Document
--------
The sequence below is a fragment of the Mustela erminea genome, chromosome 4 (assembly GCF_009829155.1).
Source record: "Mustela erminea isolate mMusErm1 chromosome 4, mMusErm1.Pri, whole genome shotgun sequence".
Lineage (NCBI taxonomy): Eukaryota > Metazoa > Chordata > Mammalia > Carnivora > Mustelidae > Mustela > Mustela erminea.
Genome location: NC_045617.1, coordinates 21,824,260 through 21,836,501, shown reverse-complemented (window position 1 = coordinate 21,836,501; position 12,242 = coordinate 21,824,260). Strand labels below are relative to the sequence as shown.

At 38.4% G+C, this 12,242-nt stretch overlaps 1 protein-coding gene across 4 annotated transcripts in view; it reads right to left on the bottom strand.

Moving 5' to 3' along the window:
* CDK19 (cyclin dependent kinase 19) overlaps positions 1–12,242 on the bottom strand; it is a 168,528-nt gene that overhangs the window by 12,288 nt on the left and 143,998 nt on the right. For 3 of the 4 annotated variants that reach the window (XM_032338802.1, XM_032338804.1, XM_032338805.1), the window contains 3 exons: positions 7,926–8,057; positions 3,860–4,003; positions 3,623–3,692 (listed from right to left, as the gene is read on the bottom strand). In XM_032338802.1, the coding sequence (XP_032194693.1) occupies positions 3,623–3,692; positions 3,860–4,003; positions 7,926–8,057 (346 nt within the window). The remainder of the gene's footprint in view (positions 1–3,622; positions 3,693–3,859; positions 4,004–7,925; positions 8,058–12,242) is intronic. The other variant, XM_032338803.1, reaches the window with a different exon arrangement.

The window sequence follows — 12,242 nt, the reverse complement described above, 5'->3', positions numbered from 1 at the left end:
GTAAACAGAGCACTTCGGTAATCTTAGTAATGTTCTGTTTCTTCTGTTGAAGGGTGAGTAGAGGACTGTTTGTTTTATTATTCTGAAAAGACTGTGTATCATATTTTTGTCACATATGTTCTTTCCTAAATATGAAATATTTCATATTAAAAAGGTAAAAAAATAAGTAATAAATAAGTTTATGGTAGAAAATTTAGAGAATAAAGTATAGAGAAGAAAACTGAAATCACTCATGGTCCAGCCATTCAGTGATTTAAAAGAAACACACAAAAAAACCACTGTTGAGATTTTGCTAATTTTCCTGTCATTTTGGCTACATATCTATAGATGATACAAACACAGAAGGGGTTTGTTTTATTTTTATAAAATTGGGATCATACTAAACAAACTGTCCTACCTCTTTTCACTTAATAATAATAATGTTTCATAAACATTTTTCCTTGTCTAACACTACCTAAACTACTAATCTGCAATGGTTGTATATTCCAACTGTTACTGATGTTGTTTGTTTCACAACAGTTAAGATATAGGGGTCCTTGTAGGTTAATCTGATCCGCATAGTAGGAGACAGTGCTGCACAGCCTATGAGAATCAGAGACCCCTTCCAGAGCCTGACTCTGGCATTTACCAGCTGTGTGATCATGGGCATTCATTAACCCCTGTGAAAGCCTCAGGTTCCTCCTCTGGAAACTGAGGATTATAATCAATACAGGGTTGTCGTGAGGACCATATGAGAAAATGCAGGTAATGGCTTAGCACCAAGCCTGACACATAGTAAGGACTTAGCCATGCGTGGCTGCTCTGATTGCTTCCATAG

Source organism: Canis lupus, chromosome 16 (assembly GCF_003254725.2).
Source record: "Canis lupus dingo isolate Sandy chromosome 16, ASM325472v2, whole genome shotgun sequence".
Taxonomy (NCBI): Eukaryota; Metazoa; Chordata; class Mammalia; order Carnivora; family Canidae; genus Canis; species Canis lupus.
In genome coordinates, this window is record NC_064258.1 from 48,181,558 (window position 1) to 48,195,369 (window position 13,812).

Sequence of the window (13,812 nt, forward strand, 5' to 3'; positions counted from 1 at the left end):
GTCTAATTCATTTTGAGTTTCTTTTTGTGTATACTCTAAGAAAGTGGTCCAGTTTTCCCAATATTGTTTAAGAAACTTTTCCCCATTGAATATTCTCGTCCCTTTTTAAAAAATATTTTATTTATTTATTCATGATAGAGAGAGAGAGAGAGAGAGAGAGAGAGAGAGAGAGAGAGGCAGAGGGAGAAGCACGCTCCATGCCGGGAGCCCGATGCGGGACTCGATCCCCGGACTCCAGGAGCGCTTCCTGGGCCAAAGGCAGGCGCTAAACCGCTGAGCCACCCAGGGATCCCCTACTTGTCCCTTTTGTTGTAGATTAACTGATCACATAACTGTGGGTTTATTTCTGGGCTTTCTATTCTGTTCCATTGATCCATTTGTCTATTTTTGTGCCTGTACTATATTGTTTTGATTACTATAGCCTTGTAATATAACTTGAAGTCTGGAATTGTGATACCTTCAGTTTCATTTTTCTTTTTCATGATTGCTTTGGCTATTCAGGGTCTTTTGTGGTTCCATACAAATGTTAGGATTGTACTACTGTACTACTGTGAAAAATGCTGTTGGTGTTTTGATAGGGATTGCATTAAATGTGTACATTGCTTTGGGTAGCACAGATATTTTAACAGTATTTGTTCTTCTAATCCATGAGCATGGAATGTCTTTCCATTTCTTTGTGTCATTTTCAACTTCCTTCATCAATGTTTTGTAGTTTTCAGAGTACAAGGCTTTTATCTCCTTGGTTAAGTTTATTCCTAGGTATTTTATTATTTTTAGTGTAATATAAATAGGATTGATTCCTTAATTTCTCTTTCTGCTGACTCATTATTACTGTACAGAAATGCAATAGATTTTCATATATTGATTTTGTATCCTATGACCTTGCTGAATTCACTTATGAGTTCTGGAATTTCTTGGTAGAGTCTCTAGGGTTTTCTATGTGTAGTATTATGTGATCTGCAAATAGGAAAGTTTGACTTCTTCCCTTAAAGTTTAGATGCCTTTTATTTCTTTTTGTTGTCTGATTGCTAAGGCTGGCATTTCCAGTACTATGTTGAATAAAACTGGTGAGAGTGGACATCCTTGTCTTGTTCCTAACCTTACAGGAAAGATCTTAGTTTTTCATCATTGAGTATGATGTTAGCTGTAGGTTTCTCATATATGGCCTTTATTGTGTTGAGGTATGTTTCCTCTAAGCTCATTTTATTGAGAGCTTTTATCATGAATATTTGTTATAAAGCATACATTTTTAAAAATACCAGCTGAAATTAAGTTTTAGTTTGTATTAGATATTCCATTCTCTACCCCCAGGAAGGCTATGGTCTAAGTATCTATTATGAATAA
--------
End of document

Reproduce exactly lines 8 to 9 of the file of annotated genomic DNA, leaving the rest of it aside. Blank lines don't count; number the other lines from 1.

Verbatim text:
The window sequence follows — 12,242 nt, the reverse complement described above, 5'->3', positions numbered from 1 at the left end:
GTAAACAGAGCACTTCGGTAATCTTAGTAATGTTCTGTTTCTTCTGTTGAAGGGTGAGTAGAGGACTGTTTGTTTTATTATTCTGAAAAGACTGTGTATCATATTTTTGTCACATATGTTCTTTCCTAAATATGAAATATTTCATATTAAAAAGGTAAAAAAATAAGTAATAAATAAGTTTATGGTAGAAAATTTAGAGAATAAAGTATAGAGAAGAAAACTGAAATCACTCATGGTCCAGCCATTCAGTGATTTAAAAGAAACACACAAAAAAACCACTGTTGAGATTTTGCTAATTTTCCTGTCATTTTGGCTACATATCTATAGATGATACAAACACAGAAGGGGTTTGTTTTATTTTTATAAAATTGGGATCATACTAAACAAACTGTCCTACCTCTTTTCACTTAATAATAATAATGTTTCATAAACATTTTTCCTTGTCTAACACTACCTAAACTACTAATCTGCAATGGTTGTATATTCCAACTGTTACTGATGTTGTTTGTTTCACAACAGTTAAGATATAGGGGTCCTTGTAGGTTAATCTGATCCGCATAGTAGGAGACAGTGCTGCACAGCCTATGAGAATCAGAGACCCCTTCCAGAGCCTGACTCTGGCATTTACCAGCTGTGTGATCATGGGCATTCATTAACCCCTGTGAAAGCCTCAGGTTCCTCCTCTGGAAACTGAGGATTATAATCAATACAGGGTTGTCGTGAGGACCATATGAGAAAATGCAGGTAATGGCTTAGCACCAAGCCTGACACATAGTAAGGACTTAGCCATGCGTGGCTGCTCTGATTGCTTCCATAG